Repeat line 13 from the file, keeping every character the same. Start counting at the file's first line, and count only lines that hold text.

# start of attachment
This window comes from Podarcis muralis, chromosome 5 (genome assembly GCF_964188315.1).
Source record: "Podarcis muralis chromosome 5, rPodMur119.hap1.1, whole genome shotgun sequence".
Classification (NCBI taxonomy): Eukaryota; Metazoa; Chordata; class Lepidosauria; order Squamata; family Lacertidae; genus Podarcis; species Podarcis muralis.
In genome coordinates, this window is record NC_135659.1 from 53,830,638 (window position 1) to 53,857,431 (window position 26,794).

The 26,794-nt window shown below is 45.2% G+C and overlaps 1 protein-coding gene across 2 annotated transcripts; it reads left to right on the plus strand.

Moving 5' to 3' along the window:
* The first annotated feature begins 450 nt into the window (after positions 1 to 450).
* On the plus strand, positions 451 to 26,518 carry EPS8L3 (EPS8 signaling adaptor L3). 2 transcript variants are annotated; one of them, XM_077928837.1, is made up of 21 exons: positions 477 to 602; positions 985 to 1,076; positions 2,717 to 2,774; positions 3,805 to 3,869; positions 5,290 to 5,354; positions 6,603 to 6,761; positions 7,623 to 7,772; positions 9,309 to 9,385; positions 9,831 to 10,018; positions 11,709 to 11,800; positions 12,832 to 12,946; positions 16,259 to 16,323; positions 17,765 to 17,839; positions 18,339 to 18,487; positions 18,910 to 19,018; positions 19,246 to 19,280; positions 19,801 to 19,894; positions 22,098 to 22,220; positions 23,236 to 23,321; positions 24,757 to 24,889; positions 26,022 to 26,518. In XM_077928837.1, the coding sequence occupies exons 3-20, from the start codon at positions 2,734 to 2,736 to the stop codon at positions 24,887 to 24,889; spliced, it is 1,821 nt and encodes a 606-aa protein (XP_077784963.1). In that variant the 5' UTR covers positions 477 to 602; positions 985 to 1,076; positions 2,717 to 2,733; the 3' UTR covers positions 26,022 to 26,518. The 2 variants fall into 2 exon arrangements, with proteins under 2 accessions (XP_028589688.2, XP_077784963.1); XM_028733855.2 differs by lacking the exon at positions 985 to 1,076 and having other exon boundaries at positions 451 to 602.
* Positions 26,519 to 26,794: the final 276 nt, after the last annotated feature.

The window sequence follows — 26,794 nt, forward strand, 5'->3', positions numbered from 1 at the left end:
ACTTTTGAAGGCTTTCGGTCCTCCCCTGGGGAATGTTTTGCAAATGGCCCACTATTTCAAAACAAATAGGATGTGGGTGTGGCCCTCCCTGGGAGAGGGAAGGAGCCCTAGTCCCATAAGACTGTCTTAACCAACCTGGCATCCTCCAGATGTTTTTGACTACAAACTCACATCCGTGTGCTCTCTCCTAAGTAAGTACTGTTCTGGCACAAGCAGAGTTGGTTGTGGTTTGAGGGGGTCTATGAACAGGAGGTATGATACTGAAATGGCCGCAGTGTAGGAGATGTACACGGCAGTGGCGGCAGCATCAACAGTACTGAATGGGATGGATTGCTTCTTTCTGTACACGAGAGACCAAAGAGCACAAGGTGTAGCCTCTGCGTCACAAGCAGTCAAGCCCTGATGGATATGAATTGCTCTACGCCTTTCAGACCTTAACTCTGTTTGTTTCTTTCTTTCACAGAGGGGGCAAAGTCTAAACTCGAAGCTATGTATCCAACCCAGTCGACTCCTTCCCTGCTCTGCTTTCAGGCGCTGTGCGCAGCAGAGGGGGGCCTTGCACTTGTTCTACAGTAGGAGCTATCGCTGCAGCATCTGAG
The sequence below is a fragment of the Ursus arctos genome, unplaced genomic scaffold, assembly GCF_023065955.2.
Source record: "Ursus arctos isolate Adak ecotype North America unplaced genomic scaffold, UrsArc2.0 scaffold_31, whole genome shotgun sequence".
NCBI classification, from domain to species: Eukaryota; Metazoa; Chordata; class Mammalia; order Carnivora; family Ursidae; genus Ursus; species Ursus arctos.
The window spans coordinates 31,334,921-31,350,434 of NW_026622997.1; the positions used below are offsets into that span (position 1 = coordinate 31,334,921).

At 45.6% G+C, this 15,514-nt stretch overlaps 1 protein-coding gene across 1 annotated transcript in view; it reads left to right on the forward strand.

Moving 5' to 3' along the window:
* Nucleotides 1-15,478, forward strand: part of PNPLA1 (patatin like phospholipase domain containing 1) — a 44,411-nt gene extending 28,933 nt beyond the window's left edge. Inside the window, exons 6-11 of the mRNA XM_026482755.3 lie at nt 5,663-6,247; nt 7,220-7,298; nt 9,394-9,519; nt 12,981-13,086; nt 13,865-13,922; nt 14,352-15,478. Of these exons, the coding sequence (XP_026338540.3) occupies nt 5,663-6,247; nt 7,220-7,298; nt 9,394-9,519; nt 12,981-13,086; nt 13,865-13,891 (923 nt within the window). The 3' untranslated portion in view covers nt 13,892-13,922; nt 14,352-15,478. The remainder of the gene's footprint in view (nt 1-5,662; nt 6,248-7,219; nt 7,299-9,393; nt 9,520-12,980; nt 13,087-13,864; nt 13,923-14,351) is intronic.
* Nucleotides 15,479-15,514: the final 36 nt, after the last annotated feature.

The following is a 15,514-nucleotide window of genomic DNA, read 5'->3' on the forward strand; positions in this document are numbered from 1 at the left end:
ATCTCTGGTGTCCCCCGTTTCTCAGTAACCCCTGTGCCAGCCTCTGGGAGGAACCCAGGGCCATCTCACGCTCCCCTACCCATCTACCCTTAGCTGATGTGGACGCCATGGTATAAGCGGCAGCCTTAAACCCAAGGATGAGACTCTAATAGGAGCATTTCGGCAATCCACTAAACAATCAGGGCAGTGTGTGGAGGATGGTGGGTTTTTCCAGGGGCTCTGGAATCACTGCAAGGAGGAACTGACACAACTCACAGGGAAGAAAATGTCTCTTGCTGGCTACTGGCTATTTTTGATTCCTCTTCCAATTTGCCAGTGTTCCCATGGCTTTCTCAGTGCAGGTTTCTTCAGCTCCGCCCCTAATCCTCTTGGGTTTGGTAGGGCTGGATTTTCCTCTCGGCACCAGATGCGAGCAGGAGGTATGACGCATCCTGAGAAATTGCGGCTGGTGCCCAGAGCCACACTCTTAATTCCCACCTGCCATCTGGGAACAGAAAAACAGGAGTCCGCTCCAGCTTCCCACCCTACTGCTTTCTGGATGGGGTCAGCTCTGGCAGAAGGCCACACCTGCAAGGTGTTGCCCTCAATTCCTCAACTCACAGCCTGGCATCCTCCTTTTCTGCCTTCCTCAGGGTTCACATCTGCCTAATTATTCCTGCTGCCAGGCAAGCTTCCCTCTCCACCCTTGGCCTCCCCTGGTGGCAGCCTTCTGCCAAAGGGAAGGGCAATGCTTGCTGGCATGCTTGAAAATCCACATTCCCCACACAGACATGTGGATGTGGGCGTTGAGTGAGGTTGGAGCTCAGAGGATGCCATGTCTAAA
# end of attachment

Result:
Source record: "Ursus arctos isolate Adak ecotype North America unplaced genomic scaffold, UrsArc2.0 scaffold_31, whole genome shotgun sequence".